Deputy President Rigathi Gachagua, who is leading the government’s bid to reform the tea subsector, has this week been meeting tea stakeholders, including farmers, in Kericho.
Understandably, tea subsector reforms are part of the strategy of fulfilling the Kenya Kwanza administration promise of uplifting the people at the bottom of the economic pyramid, including the farmer in the tea, dairy and coffee subsectors.
But while the aim is putting back money into the pocket of the farmer, the reforms are also a long-term strategy of addressing the soaring cost of living amid national and international factors like drought and wars.
For instance, with the drought reducing agricultural produce, importation of maize and other foods became the temporal remedy for food security. But that depletes foreign currency, yet tea harvest had gone down due to low rainfall.
In 2022, Kenya produced 535,000 tonnes of tea, down from 537,800 tonnes the previous year, but earnings increased to Sh163.3 billion from Sh130.9 billion. Tea, therefore, accounted for 20.9 per cent of earnings from domestic exports. Besides the demand for US dollars, additional requirement of the greenback for food importation of food, oil and other goods threatened the reserves, escalating the cost of living with the shilling under pressure.
The tea market might exceed $100 billion by 2031. With increased exports to traditional markets like Pakistan, whose consumption rose by 20.6 per cent in 2022, the growing international market and the projected consumption spell good times ahead for the more than 650,000 farmers and over six million others who derive a livelihood from the subsector.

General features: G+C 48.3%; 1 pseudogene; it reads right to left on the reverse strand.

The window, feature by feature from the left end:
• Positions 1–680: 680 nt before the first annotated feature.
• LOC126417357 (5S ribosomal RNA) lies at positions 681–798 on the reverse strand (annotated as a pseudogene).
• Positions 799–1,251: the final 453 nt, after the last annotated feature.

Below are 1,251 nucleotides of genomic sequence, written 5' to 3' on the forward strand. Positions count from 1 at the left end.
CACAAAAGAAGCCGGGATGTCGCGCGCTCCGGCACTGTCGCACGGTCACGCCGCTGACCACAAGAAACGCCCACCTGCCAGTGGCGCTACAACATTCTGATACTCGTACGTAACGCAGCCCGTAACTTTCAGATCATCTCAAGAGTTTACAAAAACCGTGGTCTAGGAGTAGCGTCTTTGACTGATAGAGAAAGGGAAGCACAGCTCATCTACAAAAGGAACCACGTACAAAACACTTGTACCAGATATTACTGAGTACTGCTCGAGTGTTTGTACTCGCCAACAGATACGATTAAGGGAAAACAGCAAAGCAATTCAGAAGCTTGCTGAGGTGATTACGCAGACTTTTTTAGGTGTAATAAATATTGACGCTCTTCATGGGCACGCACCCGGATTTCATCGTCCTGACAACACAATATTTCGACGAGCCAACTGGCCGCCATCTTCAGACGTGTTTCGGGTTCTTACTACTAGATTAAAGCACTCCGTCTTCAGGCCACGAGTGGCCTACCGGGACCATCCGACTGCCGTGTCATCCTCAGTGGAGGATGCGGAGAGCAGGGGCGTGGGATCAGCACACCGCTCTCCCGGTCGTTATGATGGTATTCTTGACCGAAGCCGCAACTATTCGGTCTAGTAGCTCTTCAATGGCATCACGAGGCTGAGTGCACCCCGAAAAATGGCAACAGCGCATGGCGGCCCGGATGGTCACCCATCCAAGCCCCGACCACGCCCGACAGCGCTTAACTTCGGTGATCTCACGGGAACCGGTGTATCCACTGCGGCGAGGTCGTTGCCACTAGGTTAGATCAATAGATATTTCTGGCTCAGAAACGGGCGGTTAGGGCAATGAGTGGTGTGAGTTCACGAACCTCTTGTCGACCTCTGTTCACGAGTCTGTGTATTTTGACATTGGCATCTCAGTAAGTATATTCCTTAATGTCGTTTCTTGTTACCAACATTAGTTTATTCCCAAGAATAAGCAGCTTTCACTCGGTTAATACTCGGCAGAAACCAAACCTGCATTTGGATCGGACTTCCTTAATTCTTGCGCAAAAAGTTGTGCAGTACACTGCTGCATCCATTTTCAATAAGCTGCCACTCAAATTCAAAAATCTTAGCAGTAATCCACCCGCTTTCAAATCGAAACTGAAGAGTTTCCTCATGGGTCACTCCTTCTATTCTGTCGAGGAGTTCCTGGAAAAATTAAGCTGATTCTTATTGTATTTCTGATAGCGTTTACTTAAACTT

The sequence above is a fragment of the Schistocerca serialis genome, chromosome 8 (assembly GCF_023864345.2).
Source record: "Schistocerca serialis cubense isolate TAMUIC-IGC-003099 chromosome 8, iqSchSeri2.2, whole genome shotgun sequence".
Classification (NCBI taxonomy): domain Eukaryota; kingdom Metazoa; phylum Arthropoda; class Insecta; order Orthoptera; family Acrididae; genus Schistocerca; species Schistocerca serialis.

President William Ruto has described the country exporting up to 95 per cent tea without value addition as a raw deal for small-holder farmers, who are struggling economically. This is also reflected at the national level, as the country strives to stabilise foreign exchange. Tea contributes at least two per cent to the gross domestic product (GDP).
Myriad challenges in the tea subsector include high cost of electricity and farm inputs, labour, poor infrastructure, low adoption of modern technology, competition from other beverages and the escalating adverse effects of climate change.
According to KTDA, the costs of electricity, firewood and labour account for half of the cost of production. Based on majority payment of Sh21, labour costs account over half of income for the tea produced. Besides, most roads in tea-growing regions require a facelift.
The envisaged reforms resonate with the Bottom-Up Economic Transformation Agenda, which is aimed at delivering a stronger economy. But in its approach of executing legal, policy and administrative reforms, the government has to address the challenges that one of the strongest economic subsectors, whose market benefits have not improved the life of the farmer due to cartels, faces.
Besides sourcing for new markets and maintaining the existing ones—such as Egypt, Pakistan, the United Kingdom and the United Arab Emirates (UAE)—value addition for product diversification will create new frontiers in meeting specialised demand.
Further, under the African Continental, Free Trade Area (AfCFTA), the government needs to promote tea in the little-tapped African market of more than 1.3 billion people. This will cushion the farmer against global market instabilities.
Short-, medium- and long-term reforms in the tea subsector will not only increase the purchasing power of the farmer through increased earnings but also help to shield the shilling against fluctuation in value and help to lower the cost of living.
- Ms Ngure is a strategic communications consultant. [email protected].